Google Settlement Brings Unhappiness
A $90 million settlement of claims brought in a class-action click fraud lawsuit against Google has been approved by the courts, but a number of people have filed complaints with the bench about the settlement's terms.
The attorneys will receive their one-third of the settlement in Google's click fraud case and will get their cut in cash. The other two-thirds will be parceled out to the members of the class action as credits toward more advertising on Google.
For some of the plaintiffs, that doesn't add up. An AP report on the case, Lane's Gifts and Collectibles, et al v Google et al, which was heard in an Arkansas court, finds that several complaints about the settlement have been submitted.
The article displayed a sample of a complaint from one businessperson, Galen Workman of Ozdachs Consulting in San Francisco, who claimed the proposed ending to the lawsuit placed an undue burden of proof on those in the class:
"I am a small Google Advertiser and a believer that I have been forced by Google to pay for bogus clicks to my site I manage for my consulting clients. The proposed settlement fails to address our damages and the damages of those in my situation," Workman wrote to the court.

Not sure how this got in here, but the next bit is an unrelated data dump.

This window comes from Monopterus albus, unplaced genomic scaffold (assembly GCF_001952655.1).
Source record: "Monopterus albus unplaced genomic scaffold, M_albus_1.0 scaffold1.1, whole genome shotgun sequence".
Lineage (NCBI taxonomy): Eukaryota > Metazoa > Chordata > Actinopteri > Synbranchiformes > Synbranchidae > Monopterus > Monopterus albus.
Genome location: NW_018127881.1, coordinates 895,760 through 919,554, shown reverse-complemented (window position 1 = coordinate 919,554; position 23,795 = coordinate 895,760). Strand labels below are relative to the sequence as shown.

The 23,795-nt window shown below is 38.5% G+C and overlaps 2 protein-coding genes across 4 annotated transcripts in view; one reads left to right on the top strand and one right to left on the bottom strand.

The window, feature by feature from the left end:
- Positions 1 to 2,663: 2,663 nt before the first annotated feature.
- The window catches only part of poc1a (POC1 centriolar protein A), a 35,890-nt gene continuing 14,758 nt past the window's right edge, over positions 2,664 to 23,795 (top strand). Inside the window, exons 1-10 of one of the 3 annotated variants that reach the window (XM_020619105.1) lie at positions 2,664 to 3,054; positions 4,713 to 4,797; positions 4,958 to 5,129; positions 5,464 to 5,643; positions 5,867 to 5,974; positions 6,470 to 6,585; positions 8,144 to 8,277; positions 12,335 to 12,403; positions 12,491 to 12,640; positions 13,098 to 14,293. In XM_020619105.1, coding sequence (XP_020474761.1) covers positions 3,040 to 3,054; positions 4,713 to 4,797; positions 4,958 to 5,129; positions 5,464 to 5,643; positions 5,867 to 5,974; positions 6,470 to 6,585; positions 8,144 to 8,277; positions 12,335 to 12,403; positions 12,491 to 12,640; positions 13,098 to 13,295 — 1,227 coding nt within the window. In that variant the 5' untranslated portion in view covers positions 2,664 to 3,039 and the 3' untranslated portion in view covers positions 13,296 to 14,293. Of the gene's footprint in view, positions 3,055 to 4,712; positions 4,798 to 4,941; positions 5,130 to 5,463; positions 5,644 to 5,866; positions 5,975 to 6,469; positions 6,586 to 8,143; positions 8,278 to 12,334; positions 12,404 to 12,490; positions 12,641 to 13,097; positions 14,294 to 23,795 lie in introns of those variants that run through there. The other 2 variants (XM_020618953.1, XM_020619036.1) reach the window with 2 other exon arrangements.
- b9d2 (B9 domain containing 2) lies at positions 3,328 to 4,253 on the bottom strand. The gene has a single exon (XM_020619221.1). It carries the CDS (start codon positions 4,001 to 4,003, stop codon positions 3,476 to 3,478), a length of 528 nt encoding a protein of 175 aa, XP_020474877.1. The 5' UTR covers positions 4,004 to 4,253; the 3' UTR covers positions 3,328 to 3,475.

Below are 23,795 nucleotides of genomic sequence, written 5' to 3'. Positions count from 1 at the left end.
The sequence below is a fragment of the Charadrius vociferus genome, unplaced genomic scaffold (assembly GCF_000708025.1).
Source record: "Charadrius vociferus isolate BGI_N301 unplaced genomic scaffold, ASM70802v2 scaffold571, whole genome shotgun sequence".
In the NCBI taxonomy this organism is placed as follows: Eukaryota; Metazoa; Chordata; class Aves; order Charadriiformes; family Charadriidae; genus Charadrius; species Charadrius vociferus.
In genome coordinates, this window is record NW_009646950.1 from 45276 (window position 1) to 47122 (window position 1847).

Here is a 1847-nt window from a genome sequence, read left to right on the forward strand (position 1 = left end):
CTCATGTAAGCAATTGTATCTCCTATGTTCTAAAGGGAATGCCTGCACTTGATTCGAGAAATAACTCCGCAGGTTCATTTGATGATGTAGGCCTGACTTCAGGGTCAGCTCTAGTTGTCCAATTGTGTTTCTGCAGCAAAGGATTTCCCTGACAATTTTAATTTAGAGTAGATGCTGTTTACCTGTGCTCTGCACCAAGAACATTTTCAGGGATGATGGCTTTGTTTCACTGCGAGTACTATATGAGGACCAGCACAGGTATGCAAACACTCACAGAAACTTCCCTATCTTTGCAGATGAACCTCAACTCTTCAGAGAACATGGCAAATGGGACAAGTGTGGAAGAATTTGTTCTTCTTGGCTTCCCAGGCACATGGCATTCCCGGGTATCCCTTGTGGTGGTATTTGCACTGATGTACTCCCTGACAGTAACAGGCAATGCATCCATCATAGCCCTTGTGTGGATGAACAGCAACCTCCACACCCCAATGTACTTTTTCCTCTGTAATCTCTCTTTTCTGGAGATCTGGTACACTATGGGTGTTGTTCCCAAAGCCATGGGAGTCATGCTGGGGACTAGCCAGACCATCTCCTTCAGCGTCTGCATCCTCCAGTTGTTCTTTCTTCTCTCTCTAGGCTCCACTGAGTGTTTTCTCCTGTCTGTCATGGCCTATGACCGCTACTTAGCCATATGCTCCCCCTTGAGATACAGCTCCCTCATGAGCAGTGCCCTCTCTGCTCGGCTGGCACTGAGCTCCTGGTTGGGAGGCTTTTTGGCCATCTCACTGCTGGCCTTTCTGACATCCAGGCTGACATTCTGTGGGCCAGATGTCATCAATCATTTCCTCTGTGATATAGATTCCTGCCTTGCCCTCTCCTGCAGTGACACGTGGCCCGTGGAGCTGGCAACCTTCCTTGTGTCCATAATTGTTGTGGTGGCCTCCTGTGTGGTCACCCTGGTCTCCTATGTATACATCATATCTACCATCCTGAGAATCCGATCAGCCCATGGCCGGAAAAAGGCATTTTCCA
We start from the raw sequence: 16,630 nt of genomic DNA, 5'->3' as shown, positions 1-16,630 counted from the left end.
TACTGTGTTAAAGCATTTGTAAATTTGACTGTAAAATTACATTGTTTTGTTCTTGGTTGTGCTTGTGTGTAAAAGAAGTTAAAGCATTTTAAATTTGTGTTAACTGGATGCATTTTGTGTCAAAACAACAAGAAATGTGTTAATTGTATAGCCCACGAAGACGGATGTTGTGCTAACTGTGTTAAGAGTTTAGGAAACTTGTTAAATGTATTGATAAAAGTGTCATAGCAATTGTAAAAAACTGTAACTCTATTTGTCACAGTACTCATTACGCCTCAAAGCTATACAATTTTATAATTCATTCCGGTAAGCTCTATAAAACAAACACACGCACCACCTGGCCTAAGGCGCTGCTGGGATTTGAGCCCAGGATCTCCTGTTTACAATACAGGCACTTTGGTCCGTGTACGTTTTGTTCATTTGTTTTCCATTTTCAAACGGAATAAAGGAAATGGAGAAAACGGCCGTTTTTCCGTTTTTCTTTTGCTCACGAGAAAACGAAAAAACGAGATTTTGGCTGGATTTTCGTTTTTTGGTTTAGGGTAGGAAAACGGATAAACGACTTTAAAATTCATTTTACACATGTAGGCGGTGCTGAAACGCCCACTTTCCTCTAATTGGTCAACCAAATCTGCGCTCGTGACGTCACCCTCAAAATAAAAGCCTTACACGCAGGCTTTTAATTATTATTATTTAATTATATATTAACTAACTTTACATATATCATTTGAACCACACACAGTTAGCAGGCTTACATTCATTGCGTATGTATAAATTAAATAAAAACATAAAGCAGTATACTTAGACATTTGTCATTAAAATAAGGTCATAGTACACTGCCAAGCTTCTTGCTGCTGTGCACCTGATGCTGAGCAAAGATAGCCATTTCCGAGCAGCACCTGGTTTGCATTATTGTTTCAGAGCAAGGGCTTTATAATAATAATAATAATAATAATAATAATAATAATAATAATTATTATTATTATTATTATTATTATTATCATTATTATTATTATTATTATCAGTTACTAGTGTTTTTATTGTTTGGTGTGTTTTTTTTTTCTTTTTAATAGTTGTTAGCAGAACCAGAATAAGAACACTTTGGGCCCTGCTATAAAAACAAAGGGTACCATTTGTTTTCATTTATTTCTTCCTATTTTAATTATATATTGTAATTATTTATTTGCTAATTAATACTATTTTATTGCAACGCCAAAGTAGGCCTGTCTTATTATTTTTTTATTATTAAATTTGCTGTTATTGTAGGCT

"The huge number of advertisers like me who do not have resources to read their web logs and determine the percentage of fraudulent clicks are put in the untenable position of either (forgoing) the recovery of damages or any (one) else signing their names to a speculative statement which they cannot defend ... The settlement is a sweetheart deal among large companies and their attorneys. It is in the interest of justice that it be thrown out."
Google's CEO Eric Schmidt said in April that Google picks up on click fraud before advertisers see them. The settlement does seem to suggest some of them do get through, however.
A Google spokesperson who responded to complaints about the settlement said, "We believe the settlement reached with the plaintiffs is fair."
Tags: Google, Click Fraud, Settlement
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About the Author:
David Utter is a staff writer for WebProNews covering technology and business.
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